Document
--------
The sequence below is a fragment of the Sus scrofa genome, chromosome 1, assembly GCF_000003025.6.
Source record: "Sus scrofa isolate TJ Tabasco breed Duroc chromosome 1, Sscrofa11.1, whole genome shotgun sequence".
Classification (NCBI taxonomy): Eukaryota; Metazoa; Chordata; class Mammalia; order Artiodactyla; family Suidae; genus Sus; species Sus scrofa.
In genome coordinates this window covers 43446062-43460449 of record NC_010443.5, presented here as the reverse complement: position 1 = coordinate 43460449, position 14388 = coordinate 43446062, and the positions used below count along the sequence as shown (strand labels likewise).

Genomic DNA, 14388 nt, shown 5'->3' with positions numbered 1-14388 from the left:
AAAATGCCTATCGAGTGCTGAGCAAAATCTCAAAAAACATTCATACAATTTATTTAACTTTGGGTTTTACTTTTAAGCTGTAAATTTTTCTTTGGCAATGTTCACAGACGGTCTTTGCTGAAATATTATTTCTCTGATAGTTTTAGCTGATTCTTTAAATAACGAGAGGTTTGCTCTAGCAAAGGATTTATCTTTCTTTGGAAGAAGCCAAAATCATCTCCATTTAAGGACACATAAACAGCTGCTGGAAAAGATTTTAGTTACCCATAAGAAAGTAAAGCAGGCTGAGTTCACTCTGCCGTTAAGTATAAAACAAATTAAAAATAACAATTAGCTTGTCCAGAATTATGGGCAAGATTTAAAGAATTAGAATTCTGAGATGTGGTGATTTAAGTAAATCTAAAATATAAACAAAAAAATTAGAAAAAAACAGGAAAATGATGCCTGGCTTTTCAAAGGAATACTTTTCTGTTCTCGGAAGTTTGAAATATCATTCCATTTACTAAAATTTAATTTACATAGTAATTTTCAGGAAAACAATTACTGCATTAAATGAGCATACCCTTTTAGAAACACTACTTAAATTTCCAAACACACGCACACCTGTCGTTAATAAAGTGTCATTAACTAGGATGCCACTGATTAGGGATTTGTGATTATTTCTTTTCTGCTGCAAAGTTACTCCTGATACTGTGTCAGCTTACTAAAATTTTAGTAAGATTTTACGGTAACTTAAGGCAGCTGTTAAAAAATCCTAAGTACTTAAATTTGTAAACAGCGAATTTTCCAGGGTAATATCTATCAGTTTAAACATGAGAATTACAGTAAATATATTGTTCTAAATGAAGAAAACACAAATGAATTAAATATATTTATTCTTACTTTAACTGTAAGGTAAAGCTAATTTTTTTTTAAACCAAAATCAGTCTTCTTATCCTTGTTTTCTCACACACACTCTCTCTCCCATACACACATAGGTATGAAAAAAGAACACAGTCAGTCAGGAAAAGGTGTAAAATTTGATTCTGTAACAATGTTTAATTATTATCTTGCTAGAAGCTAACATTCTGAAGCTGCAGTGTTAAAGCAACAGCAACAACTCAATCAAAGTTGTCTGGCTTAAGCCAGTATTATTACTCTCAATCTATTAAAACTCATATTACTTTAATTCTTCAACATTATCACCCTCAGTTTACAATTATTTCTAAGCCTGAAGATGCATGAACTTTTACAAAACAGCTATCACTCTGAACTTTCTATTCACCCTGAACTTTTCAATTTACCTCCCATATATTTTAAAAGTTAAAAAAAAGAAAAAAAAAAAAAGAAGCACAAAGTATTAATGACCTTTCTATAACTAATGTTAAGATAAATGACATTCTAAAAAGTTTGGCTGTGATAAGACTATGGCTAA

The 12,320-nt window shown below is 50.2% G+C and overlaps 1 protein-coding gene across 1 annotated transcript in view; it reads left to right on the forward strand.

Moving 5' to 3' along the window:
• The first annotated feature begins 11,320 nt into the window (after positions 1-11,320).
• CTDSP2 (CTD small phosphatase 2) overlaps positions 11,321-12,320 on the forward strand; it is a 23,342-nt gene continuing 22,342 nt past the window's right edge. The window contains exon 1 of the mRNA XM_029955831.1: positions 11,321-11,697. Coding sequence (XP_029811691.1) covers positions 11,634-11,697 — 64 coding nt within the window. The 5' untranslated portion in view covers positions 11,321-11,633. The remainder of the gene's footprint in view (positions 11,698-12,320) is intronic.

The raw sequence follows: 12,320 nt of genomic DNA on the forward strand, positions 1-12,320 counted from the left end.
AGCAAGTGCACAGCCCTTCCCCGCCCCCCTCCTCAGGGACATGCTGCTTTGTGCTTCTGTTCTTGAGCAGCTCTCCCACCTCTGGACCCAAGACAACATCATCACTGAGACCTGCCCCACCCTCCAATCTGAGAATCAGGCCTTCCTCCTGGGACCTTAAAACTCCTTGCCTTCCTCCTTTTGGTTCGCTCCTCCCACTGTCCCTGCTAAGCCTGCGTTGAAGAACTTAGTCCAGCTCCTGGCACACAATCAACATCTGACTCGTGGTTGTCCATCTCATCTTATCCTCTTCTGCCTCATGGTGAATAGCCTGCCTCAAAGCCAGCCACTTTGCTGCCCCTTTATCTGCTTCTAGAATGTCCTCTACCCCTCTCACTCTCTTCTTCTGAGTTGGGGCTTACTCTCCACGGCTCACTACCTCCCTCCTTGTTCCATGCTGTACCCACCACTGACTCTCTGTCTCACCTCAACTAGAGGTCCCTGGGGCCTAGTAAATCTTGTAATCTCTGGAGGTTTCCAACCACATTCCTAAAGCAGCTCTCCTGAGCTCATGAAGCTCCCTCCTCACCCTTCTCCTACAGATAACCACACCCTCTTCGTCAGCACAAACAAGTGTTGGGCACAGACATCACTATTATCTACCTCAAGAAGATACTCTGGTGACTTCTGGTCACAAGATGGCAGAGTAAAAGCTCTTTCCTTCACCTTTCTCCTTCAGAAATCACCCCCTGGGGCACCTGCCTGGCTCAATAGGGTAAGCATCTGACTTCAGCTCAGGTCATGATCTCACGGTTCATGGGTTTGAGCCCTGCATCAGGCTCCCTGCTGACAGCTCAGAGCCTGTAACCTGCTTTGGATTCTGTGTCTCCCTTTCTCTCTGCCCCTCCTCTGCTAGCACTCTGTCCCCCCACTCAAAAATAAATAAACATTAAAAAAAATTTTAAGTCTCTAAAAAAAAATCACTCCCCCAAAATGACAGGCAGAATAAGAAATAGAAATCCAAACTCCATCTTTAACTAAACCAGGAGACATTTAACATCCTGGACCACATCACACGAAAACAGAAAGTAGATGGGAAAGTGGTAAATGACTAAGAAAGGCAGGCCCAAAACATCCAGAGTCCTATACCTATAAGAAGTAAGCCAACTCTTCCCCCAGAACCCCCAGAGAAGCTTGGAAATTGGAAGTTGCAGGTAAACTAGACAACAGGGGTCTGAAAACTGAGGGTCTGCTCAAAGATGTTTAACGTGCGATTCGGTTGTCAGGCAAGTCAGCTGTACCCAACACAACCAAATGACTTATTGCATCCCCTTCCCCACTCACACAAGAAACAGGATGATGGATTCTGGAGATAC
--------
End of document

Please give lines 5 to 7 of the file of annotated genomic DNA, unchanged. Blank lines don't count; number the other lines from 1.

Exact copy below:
Genomic DNA, 14388 nt, shown 5'->3' with positions numbered 1-14388 from the left:
AAAATGCCTATCGAGTGCTGAGCAAAATCTCAAAAAACATTCATACAATTTATTTAACTTTGGGTTTTACTTTTAAGCTGTAAATTTTTCTTTGGCAATGTTCACAGACGGTCTTTGCTGAAATATTATTTCTCTGATAGTTTTAGCTGATTCTTTAAATAACGAGAGGTTTGCTCTAGCAAAGGATTTATCTTTCTTTGGAAGAAGCCAAAATCATCTCCATTTAAGGACACATAAACAGCTGCTGGAAAAGATTTTAGTTACCCATAAGAAAGTAAAGCAGGCTGAGTTCACTCTGCCGTTAAGTATAAAACAAATTAAAAATAACAATTAGCTTGTCCAGAATTATGGGCAAGATTTAAAGAATTAGAATTCTGAGATGTGGTGATTTAAGTAAATCTAAAATATAAACAAAAAAATTAGAAAAAAACAGGAAAATGATGCCTGGCTTTTCAAAGGAATACTTTTCTGTTCTCGGAAGTTTGAAATATCATTCCATTTACTAAAATTTAATTTACATAGTAATTTTCAGGAAAACAATTACTGCATTAAATGAGCATACCCTTTTAGAAACACTACTTAAATTTCCAAACACACGCACACCTGTCGTTAATAAAGTGTCATTAACTAGGATGCCACTGATTAGGGATTTGTGATTATTTCTTTTCTGCTGCAAAGTTACTCCTGATACTGTGTCAGCTTACTAAAATTTTAGTAAGATTTTACGGTAACTTAAGGCAGCTGTTAAAAAATCCTAAGTACTTAAATTTGTAAACAGCGAATTTTCCAGGGTAATATCTATCAGTTTAAACATGAGAATTACAGTAAATATATTGTTCTAAATGAAGAAAACACAAATGAATTAAATATATTTATTCTTACTTTAACTGTAAGGTAAAGCTAATTTTTTTTTAAACCAAAATCAGTCTTCTTATCCTTGTTTTCTCACACACACTCTCTCTCCCATACACACATAGGTATGAAAAAAGAACACAGTCAGTCAGGAAAAGGTGTAAAATTTGATTCTGTAACAATGTTTAATTATTATCTTGCTAGAAGCTAACATTCTGAAGCTGCAGTGTTAAAGCAACAGCAACAACTCAATCAAAGTTGTCTGGCTTAAGCCAGTATTATTACTCTCAATCTATTAAAACTCATATTACTTTAATTCTTCAACATTATCACCCTCAGTTTACAATTATTTCTAAGCCTGAAGATGCATGAACTTTTACAAAACAGCTATCACTCTGAACTTTCTATTCACCCTGAACTTTTCAATTTACCTCCCATATATTTTAAAAGTTAAAAAAAAGAAAAAAAAAAAAAGAAGCACAAAGTATTAATGACCTTTCTATAACTAATGTTAAGATAAATGACATTCTAAAAAGTTTGGCTGTGATAAGACTATGGCTAA

The 12,320-nt window shown below is 50.2% G+C and overlaps 1 protein-coding gene across 1 annotated transcript in view; it reads left to right on the forward strand.